While a great deal has been written about the negative effects of regulation
on innovation in all sectors, and surveys have been conducted regarding the stifling effects of regulation on medical innovation
, there is no independent analysis and scoring of policies, rules, guidance documents, and proposals relative to their likely impact on medical innovation.
During the rule-making process for regulations that are economically significant (having a likely impact of at least $100MM), a Regulatory Impact Analysis (“RIA”) is required, which includes evaluations stipulated by Executive Orders 12866 and 13563. But, no such analysis exists to evaluate rules solely relative to their impact on the advancement of medical innovation. Moreover, the RIA is not mandated for guidance documents, which are the methods by which the FDA publishes detailed interpretations of its rules, truly where the rubber meets the road.
Medical innovation is too important to be neglected or left to regulators to weigh. Our understanding of fundamental biology is progressing at a lightning pace and providing tremendous medical discoveries and insights. Patients are demanding more immediate access to cutting edge therapies as evidenced by the Right to Try Law movement. Investors have increased the pace at which they have been allocating capital to the sector broadly. However, over-regulation and the inconsistent application of laws and rules continues to handicap the timely development and approval of new medicines and devices.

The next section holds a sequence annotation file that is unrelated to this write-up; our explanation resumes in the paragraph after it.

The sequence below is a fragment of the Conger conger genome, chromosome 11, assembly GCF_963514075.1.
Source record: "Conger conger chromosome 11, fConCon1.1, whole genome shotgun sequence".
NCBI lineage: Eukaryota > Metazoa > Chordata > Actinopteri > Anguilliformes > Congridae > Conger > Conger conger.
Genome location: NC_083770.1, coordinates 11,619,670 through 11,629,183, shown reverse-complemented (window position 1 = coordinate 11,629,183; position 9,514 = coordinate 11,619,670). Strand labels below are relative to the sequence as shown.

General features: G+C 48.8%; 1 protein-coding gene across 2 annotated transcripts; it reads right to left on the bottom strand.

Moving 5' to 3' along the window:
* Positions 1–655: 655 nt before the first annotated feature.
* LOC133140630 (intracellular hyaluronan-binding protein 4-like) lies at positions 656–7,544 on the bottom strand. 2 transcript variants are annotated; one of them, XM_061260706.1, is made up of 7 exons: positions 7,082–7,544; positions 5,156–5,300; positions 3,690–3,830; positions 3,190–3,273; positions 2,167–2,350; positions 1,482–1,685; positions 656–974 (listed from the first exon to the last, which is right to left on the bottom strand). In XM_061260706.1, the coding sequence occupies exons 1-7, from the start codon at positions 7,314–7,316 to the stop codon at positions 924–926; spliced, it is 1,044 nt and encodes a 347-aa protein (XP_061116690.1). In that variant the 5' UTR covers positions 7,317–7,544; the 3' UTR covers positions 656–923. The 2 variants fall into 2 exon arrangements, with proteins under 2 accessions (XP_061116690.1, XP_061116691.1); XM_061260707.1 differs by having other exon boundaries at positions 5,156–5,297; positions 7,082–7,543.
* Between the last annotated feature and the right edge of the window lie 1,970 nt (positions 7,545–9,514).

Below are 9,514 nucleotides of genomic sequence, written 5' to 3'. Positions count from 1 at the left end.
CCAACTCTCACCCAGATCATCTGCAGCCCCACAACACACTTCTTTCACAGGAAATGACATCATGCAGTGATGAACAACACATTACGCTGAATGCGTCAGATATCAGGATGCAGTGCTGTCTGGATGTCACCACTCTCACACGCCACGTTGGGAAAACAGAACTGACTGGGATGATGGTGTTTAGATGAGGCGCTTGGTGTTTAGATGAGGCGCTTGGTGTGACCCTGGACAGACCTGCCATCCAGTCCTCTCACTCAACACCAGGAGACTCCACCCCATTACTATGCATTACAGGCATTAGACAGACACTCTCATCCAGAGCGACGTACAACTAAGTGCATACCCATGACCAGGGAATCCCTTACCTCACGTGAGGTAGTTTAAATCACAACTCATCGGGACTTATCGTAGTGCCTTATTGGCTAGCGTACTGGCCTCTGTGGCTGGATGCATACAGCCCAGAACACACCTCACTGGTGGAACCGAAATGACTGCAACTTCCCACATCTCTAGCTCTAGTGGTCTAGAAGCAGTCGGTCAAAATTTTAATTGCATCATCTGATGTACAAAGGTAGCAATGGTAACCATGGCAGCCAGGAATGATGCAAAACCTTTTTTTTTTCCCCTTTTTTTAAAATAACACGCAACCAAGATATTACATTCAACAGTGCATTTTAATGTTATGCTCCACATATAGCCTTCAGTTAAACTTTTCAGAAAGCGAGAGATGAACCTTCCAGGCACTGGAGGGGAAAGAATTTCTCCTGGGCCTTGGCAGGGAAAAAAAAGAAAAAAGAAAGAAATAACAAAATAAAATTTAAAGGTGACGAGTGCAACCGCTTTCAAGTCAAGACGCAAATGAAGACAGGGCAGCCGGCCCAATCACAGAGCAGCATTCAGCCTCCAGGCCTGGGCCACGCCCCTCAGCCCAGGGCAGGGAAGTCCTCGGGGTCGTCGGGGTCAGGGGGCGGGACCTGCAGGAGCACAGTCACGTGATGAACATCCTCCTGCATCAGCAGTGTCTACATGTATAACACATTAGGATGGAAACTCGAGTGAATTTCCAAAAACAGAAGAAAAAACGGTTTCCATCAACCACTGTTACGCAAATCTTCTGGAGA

Nothing transformative is being done to address the problem principally because it is hard to do. For government agencies like the FDA, it is easier to propose rules and guidance documents with great sounding titles in order to deflect criticism of inadequate performance. For elected officials who need to show activity within their term periods, it is easier to mollify constituents with proposals and laws that give some acknowledgement of their pain, but accomplish little. For drug developers, it is easier to target diseases for which the greatest regulatory incentives exist because this provides the quickest way to maximize shareholder value.
Seemingly, no one wants to perform the hard work of analyzing the implications of the system of laws, rules, guidance documents, policies, and resultant modus operandi relative to their collective impact on medical innovation.
We do. And, it is critically important to patients and society that we perform this difficult work.